Byron Holland is President and Chief Executive Officer of the Canadian Internet Registration Authority (CIRA). View bio
I’m about to leave for Dubai as part of the Canadian delegation to the International Telecommunication Union’s (ITU) World Conference on International Telecommunications (WCIT-12).
You’ve undoubtedly heard of this meeting – it has been receiving an incredible amount of attention in the mainstream media and online. There has been a phenomenal amount of activity on Twitter about WCIT-12, and it has been the topic of many conversations in the Internet governance world, both at the table and in the hallway, for the past six months.
In fact, my last blog post was about a campaign I am endorsing called ‘Stop the Net Grab’. This initiative opposes certain proposals to the WCIT-12 that would see the ITU regulate the Internet’s quality of service, billing settlement and security.
‘Stop the Net Grab’ isn’t the only campaign to oppose any proposals that would see the ITU have increased influence or control over the Internet. As I write this, nearly 40,000 individuals from over 180 countries, as well as more than 1,500 organizations, had signed the Statement to Protect Global Internet Freedom. This grassroots effort is founded on the principle that “Internet governance decisions should be made in a transparent manner with genuine multistakeholder participation from civil society, governments, and the private sector.”
It’s the first meeting in 25 years to revisit the International Telecommunications Regulations (ITRs), the regulations that govern and standardize telecommunications activities globally and there are many people and organizations who are opposed to having any part of the Internet put under the control of the ITU. Their reasons are many and varied. I tend to fall in this category as well, and I’d like to take this opportunity to explain why.
The ITRs will be opened and explored with an eye to updating them. Let’s be frank, this is fundamentally a good thing. It’s time some standards and regulations were established around mobile, especially in terms of roaming, for example. The ITU does some very good and important work.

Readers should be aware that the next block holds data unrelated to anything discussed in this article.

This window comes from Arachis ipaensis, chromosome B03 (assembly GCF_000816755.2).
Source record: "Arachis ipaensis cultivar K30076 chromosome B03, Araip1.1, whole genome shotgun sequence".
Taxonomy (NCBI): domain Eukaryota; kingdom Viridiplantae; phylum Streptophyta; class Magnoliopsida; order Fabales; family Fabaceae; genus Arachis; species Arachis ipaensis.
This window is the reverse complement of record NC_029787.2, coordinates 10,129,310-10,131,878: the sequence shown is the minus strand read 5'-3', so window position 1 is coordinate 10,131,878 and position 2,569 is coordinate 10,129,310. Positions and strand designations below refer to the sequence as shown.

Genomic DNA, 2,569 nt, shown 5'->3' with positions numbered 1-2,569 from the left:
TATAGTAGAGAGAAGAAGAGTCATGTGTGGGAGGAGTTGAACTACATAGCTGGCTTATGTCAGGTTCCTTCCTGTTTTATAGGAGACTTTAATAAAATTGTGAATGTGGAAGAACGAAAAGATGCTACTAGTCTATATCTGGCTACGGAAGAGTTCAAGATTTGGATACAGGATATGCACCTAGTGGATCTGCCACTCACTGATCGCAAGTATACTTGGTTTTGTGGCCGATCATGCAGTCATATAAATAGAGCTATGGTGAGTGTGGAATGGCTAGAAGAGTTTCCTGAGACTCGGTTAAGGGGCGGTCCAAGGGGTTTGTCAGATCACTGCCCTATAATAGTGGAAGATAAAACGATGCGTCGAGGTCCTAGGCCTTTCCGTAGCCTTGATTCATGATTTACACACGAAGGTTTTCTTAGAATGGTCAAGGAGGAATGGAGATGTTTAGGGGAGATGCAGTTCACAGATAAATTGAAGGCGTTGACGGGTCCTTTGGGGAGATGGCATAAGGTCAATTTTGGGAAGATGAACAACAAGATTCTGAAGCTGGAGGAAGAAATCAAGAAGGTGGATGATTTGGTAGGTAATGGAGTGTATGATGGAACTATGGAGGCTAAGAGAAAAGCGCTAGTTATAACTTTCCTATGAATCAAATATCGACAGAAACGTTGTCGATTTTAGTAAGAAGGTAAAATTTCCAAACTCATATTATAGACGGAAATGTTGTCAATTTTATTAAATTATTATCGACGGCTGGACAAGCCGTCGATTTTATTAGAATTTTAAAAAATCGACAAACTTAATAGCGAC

The fact is, however, there are some member states who would like to take this opportunity to further their own agendas. The ITU’s membership is comprised of nation states, many of whom are representatives from nationalized telecommunications organizations.
It’s what some of those representatives want that concerns me the most. Some of them would like to profit from the growing Internet traffic (which, by the way, is growing at the expense of traditional telephone traffic).
However, the impact of putting a traditional telecom model on the Internet is incredibly problematic. To profit from Internet traffic would mean putting in place a mechanism to measure traffic. This is reasonably easy in the telecom world. Telephone calls are point to point – one person calls another, there’s a toll booth in the middle, and the caller gets billed. It’s called the sender pays model, and has been very successful in the telephony world.
The Internet doesn’t work that way. When you send an email or access a website, you are not making a point to point connection. Information sent over the Internet is broken into many individual packets of information, and it could take just as many paths to reach its destination.
We have developed this info-graphic to help explain how these two models for information traffic compare:
I have another reason for opposing some kind of sender pays model on the Internet. Some of these telecom guys have a much more nefarious reason for wanting to put some level of control over Internet traffic. Think about the number of countries which do not have a strong commitment to human rights and democracy, and you can get a pretty good idea of how much of the global Internet traffic could come under significant surveillance.
Once you put in place a mechanism that measure traffic, it’s pretty easy to adapt it to monitor traffic as well. All of a sudden, the Internet as a democratizing force no longer exists.
Truth is, the ITU is not a bad organization. And, much of the work it does is for the betterment of our global society. However, it is only as good as its members, and if enough of them decide to implement a particular course of action, the rest of us are unable to do anything about it.
Here’s the facts: the ITU has to come out with something at the end of this meeting. It is inconceivable that an organization as venerable as the ITU could bring together thousands of delegates from nearly 200 countries for the first time in 25 years, and not have a tangible outcome. I’m sure that in the UN community, that would be rather embarrassing. So, we can definitely expect something; let’s just hope it doesn’t jeopardize the global Internet.
Because this is a closed, treaty-based meeting – and the fact there is 9 hours difference between Ottawa and Dubai – I will be limited in my communications. This blog and likely my Twitter account will have limited activity, but I do encourage you to follow the conference online and via the Twitter hashtag #WCIT12. I will blog about the experience and the discussions when I return home.